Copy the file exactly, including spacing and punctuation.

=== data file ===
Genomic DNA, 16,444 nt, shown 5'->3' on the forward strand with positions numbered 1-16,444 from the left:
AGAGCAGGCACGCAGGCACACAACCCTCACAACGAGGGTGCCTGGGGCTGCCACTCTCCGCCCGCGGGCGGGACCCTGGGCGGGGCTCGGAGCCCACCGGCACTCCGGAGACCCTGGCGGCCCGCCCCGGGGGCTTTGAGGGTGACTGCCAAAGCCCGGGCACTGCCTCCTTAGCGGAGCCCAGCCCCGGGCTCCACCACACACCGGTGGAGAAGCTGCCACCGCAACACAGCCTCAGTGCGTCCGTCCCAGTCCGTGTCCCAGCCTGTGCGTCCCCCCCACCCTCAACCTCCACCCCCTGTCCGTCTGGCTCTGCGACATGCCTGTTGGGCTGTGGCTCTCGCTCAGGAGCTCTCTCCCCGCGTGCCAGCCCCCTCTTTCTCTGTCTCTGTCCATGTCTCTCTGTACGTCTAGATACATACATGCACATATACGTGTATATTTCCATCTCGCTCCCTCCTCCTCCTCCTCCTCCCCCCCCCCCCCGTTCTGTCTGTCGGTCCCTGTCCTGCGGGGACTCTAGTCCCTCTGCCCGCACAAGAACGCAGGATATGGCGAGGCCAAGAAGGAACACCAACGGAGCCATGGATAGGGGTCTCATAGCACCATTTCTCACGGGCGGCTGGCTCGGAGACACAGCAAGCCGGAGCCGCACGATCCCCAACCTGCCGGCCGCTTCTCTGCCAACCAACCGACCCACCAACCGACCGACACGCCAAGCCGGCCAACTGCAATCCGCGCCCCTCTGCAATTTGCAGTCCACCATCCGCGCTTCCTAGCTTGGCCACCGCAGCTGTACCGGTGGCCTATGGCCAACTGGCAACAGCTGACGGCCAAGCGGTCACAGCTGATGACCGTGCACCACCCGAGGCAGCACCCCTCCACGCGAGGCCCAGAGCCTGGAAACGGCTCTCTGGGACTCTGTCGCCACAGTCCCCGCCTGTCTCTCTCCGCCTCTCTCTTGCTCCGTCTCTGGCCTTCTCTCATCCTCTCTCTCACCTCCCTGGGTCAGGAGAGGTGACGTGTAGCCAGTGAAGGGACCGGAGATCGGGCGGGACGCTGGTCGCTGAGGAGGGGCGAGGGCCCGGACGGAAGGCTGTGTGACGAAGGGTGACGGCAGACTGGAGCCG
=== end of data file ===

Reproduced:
Genomic DNA, 16,444 nt, shown 5'->3' on the forward strand with positions numbered 1-16,444 from the left:
AGAGCAGGCACGCAGGCACACAACCCTCACAACGAGGGTGCCTGGGGCTGCCACTCTCCGCCCGCGGGCGGGACCCTGGGCGGGGCTCGGAGCCCACCGGCACTCCGGAGACCCTGGCGGCCCGCCCCGGGGGCTTTGAGGGTGACTGCCAAAGCCCGGGCACTGCCTCCTTAGCGGAGCCCAGCCCCGGGCTCCACCACACACCGGTGGAGAAGCTGCCACCGCAACACAGCCTCAGTGCGTCCGTCCCAGTCCGTGTCCCAGCCTGTGCGTCCCCCCCACCCTCAACCTCCACCCCCTGTCCGTCTGGCTCTGCGACATGCCTGTTGGGCTGTGGCTCTCGCTCAGGAGCTCTCTCCCCGCGTGCCAGCCCCCTCTTTCTCTGTCTCTGTCCATGTCTCTCTGTACGTCTAGATACATACATGCACATATACGTGTATATTTCCATCTCGCTCCCTCCTCCTCCTCCTCCTCCCCCCCCCCCCCGTTCTGTCTGTCGGTCCCTGTCCTGCGGGGACTCTAGTCCCTCTGCCCGCACAAGAACGCAGGATATGGCGAGGCCAAGAAGGAACACCAACGGAGCCATGGATAGGGGTCTCATAGCACCATTTCTCACGGGCGGCTGGCTCGGAGACACAGCAAGCCGGAGCCGCACGATCCCCAACCTGCCGGCCGCTTCTCTGCCAACCAACCGACCCACCAACCGACCGACACGCCAAGCCGGCCAACTGCAATCCGCGCCCCTCTGCAATTTGCAGTCCACCATCCGCGCTTCCTAGCTTGGCCACCGCAGCTGTACCGGTGGCCTATGGCCAACTGGCAACAGCTGACGGCCAAGCGGTCACAGCTGATGACCGTGCACCACCCGAGGCAGCACCCCTCCACGCGAGGCCCAGAGCCTGGAAACGGCTCTCTGGGACTCTGTCGCCACAGTCCCCGCCTGTCTCTCTCCGCCTCTCTCTTGCTCCGTCTCTGGCCTTCTCTCATCCTCTCTCTCACCTCCCTGGGTCAGGAGAGGTGACGTGTAGCCAGTGAAGGGACCGGAGATCGGGCGGGACGCTGGTCGCTGAGGAGGGGCGAGGGCCCGGACGGAAGGCTGTGTGACGAAGGGTGACGGCAGACTGGAGCCG